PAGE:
New research on the global rush for agricultural land shows that small-scale
farmers will increasingly lose out to major corporations as land deals ignore local tenure rights.
by Jun Borras, Ian Scoones, David Hughes
Fresh evidence from Africa, Asia, Latin America and the former Soviet Union was presented last week at an international conference on “global land grabbing” convened by the Land Deal Politics Initiative (including TNI) and hosted by the Future Agricultures Consortium at the Institute of Development Studies, where researchers revealed documentation of land deals amounting to over 80m hectares – almost twice what was previously estimated.
The stakes are high for displaced small farmers, women and children, as well as national governments where land is being leased in large amounts. With land deals accelerating, particularly in Africa, it is essential that the fine print of such deals is subject to careful scrutiny, and that transparent and accountable governance mechanisms are put in place. And securing land rights is central to ensuring equitable agricultural development.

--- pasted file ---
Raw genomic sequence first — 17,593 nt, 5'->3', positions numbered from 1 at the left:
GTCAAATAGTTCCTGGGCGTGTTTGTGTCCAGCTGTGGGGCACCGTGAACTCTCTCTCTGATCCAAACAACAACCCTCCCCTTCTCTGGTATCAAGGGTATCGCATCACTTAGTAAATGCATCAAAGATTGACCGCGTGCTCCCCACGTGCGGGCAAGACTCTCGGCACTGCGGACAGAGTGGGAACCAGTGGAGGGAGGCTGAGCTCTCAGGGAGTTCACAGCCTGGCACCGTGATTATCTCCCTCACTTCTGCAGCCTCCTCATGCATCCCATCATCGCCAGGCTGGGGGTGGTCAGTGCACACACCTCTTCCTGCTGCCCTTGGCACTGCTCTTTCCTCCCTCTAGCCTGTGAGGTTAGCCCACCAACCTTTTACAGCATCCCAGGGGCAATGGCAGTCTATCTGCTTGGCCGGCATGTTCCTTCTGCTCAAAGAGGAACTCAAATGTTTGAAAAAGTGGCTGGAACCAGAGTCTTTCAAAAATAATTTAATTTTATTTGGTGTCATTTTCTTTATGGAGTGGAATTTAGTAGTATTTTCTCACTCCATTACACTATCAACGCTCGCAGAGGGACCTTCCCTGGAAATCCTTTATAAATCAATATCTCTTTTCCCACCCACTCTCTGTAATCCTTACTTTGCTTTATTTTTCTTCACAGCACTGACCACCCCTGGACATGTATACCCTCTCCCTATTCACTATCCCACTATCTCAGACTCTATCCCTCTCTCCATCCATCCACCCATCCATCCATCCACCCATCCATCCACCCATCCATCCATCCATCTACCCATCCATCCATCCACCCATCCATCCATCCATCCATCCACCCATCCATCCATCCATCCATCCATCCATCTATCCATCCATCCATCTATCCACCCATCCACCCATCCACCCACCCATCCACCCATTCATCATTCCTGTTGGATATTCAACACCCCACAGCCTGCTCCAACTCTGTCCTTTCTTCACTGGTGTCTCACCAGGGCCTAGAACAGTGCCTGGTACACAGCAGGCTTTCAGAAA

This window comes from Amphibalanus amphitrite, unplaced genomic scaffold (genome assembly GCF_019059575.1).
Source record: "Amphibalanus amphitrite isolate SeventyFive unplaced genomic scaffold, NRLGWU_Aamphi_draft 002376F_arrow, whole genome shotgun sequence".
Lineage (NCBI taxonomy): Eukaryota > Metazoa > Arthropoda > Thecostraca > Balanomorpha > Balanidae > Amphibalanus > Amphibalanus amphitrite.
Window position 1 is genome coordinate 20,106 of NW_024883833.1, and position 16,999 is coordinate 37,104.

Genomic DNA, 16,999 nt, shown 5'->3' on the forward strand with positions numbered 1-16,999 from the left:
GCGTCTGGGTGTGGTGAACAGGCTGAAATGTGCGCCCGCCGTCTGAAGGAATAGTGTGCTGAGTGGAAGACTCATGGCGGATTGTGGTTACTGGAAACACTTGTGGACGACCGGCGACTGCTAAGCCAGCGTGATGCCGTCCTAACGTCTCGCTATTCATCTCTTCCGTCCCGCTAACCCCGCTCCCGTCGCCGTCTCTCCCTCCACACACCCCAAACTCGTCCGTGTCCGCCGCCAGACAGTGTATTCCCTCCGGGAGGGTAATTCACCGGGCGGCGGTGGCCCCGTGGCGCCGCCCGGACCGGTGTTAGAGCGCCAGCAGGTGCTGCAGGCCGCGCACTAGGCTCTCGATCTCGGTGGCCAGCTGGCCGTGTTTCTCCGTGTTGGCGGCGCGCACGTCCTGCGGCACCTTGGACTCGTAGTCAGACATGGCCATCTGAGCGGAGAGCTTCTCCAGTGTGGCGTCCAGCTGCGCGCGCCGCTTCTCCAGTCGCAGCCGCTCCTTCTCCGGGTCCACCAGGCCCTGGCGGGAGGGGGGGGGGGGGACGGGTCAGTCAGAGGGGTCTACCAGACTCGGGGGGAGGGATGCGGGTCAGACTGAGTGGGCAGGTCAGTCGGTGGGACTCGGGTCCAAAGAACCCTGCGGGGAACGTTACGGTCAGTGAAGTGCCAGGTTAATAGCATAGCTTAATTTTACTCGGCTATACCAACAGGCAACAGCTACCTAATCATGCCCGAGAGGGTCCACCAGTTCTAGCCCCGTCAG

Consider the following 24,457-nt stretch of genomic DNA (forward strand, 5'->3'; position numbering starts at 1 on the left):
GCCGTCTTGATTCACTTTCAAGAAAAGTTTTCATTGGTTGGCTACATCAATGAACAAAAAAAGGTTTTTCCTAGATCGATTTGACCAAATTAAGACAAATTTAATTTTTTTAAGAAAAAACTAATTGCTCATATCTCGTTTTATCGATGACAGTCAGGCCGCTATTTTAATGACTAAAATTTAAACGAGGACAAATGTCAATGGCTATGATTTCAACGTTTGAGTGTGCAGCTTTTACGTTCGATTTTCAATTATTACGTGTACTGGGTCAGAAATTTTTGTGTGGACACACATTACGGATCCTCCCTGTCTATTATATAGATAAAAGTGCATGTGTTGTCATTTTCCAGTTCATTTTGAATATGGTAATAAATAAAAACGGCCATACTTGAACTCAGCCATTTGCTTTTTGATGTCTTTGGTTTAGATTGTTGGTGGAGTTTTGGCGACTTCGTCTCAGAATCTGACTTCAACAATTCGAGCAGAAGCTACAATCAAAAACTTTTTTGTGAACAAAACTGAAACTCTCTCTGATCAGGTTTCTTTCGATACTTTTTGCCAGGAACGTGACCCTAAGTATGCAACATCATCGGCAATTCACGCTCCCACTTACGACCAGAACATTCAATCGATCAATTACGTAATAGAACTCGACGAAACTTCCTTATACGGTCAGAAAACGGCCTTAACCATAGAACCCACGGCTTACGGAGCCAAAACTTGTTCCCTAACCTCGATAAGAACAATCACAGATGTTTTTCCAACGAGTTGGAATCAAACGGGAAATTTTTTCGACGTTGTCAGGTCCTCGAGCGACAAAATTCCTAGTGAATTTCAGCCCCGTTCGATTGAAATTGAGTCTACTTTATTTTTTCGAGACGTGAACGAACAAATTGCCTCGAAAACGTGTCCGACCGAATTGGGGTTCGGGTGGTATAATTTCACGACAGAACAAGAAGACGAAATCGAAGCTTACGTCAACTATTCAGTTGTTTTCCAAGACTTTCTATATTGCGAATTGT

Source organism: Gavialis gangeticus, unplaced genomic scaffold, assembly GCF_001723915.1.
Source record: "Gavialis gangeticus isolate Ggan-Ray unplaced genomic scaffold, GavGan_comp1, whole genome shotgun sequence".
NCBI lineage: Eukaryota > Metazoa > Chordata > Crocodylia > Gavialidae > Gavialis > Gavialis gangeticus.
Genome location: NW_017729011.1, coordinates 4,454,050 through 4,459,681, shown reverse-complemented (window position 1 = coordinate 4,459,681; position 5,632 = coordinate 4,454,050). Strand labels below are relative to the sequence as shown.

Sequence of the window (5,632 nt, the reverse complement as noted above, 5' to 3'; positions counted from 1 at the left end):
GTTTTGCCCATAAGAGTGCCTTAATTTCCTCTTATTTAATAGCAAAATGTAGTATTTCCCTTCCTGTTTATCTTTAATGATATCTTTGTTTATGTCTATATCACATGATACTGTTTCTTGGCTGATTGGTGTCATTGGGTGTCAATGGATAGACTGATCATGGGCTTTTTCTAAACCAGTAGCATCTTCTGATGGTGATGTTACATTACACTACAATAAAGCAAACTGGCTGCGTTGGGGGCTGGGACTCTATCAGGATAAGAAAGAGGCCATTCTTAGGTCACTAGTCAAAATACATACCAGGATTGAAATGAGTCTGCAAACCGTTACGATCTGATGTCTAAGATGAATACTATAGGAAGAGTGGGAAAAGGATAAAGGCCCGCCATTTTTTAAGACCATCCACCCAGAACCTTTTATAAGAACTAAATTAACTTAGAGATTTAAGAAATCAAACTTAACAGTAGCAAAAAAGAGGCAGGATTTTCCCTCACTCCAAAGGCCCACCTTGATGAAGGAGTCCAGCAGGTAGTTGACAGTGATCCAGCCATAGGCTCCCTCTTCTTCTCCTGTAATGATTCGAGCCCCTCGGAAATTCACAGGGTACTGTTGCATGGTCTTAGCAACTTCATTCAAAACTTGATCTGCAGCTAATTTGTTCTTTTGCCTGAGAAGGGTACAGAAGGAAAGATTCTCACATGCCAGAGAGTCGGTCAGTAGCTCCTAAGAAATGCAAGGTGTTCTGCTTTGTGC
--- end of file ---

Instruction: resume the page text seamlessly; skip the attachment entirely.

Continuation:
The rush to acquire land is driven by four factors: food price volatility and unreliable markets; the energy crisis and interest in agro-energy/biofuels; the global financial crisis; and a new market for carbon trading. Proponents of these deals say they are competitive, that they economise on labour, and that they produce food for export at prices low enough for poor consumers. But, as research from Cambodia to Cameroon to Colombia shows, the social and environmental costs of such deals are rarely taken into account.
“Small-scale family agriculture, on which most of the world’s rural poor still depend, is threatened by large-scale plantations, export-led agriculture and the production not of food but commodities,” said Olivier de Schutter, the UN rapporteur on the right to food, in his opening speech at the conference.